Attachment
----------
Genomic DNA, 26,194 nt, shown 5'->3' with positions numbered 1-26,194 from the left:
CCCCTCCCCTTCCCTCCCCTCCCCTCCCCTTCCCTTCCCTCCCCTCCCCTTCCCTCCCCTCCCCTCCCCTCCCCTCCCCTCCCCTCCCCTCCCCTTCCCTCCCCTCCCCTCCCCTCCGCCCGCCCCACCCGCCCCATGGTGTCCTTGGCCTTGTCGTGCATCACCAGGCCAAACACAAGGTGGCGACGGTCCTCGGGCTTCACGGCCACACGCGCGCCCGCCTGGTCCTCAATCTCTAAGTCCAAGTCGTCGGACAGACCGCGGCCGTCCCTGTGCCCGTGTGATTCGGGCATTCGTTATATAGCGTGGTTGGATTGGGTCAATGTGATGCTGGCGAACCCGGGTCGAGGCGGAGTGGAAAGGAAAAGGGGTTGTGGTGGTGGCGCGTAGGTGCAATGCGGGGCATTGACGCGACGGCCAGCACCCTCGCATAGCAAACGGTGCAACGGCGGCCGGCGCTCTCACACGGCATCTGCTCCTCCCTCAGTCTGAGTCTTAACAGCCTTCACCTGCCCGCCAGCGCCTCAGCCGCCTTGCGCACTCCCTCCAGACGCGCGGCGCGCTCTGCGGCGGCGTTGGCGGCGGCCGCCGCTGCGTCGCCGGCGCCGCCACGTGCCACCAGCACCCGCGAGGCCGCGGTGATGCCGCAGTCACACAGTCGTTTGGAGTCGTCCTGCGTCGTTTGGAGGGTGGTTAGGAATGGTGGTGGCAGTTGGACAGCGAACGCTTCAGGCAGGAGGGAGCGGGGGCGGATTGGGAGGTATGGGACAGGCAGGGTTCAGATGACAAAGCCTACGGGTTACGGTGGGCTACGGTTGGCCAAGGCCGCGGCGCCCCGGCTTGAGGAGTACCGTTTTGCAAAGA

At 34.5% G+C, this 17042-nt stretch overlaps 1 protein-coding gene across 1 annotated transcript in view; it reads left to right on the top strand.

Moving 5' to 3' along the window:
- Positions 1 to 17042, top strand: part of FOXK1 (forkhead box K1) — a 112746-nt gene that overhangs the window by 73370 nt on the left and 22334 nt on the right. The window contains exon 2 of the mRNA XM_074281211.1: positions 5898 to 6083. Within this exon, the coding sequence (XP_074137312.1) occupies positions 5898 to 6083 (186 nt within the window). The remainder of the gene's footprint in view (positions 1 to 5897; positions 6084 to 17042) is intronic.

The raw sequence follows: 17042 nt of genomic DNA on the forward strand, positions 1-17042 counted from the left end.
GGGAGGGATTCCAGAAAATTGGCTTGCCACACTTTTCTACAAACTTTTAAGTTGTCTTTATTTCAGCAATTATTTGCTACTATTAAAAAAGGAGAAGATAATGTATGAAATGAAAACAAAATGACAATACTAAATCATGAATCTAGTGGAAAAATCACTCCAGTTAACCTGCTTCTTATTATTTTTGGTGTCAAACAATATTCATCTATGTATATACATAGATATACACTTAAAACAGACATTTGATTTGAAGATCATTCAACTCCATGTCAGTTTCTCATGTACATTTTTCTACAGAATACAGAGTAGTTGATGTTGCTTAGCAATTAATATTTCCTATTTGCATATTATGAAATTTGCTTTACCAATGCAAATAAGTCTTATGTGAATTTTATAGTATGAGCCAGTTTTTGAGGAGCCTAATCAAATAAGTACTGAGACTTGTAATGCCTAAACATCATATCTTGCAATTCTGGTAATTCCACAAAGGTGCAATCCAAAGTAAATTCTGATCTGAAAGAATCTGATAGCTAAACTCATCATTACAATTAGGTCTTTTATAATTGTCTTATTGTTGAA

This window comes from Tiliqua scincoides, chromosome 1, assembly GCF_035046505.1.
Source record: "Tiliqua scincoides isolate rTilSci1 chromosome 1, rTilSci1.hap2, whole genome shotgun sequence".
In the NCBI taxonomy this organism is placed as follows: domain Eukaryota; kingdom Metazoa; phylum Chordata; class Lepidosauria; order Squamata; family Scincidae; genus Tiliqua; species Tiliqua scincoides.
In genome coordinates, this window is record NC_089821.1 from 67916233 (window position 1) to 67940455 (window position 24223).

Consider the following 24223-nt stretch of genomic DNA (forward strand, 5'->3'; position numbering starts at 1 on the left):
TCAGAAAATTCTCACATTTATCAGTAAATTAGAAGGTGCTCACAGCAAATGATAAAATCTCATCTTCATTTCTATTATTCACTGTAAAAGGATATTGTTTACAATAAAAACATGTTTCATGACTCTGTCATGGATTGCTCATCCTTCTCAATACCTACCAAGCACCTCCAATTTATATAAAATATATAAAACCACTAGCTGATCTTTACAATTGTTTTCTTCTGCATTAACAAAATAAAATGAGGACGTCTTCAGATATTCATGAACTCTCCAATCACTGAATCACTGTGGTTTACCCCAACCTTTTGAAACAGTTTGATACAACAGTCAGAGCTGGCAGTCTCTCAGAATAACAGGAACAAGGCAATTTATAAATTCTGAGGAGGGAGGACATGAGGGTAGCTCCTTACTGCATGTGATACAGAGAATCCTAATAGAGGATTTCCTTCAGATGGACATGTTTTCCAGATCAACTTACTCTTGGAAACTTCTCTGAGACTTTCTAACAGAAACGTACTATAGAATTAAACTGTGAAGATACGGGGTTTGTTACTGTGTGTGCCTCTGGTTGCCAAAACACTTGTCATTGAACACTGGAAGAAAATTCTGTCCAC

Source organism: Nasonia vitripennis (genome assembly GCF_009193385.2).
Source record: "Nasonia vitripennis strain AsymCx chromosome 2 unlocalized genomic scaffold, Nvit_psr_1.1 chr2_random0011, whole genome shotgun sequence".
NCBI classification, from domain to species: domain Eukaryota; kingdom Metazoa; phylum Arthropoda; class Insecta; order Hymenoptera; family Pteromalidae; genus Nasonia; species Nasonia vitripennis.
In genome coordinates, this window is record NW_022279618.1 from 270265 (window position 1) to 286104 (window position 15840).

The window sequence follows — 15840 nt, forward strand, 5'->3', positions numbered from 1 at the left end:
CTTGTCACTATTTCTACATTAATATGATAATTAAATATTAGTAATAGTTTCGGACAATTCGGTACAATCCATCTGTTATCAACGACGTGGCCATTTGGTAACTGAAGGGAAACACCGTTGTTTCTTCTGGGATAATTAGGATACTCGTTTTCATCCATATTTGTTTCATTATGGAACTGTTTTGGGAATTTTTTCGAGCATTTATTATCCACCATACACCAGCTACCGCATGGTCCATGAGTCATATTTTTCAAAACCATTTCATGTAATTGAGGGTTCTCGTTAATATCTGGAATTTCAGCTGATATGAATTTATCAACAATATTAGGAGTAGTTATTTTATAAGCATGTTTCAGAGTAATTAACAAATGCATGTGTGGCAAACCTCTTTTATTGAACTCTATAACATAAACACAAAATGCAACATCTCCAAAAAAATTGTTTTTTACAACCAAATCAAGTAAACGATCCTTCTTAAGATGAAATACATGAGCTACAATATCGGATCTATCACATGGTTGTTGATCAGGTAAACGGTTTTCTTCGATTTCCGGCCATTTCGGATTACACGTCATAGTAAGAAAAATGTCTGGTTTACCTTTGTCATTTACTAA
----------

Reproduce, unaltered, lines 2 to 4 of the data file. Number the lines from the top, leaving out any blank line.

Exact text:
CCCCTCCCCTTCCCTCCCCTCCCCTCCCCTTCCCTTCCCTCCCCTCCCCTTCCCTCCCCTCCCCTCCCCTCCCCTCCCCTCCCCTCCCCTCCCCTTCCCTCCCCTCCCCTCCCCTCCGCCCGCCCCACCCGCCCCATGGTGTCCTTGGCCTTGTCGTGCATCACCAGGCCAAACACAAGGTGGCGACGGTCCTCGGGCTTCACGGCCACACGCGCGCCCGCCTGGTCCTCAATCTCTAAGTCCAAGTCGTCGGACAGACCGCGGCCGTCCCTGTGCCCGTGTGATTCGGGCATTCGTTATATAGCGTGGTTGGATTGGGTCAATGTGATGCTGGCGAACCCGGGTCGAGGCGGAGTGGAAAGGAAAAGGGGTTGTGGTGGTGGCGCGTAGGTGCAATGCGGGGCATTGACGCGACGGCCAGCACCCTCGCATAGCAAACGGTGCAACGGCGGCCGGCGCTCTCACACGGCATCTGCTCCTCCCTCAGTCTGAGTCTTAACAGCCTTCACCTGCCCGCCAGCGCCTCAGCCGCCTTGCGCACTCCCTCCAGACGCGCGGCGCGCTCTGCGGCGGCGTTGGCGGCGGCCGCCGCTGCGTCGCCGGCGCCGCCACGTGCCACCAGCACCCGCGAGGCCGCGGTGATGCCGCAGTCACACAGTCGTTTGGAGTCGTCCTGCGTCGTTTGGAGGGTGGTTAGGAATGGTGGTGGCAGTTGGACAGCGAACGCTTCAGGCAGGAGGGAGCGGGGGCGGATTGGGAGGTATGGGACAGGCAGGGTTCAGATGACAAAGCCTACGGGTTACGGTGGGCTACGGTTGGCCAAGGCCGCGGCGCCCCGGCTTGAGGAGTACCGTTTTGCAAAGA

At 34.5% G+C, this 17042-nt stretch overlaps 1 protein-coding gene across 1 annotated transcript in view; it reads left to right on the top strand.

Moving 5' to 3' along the window: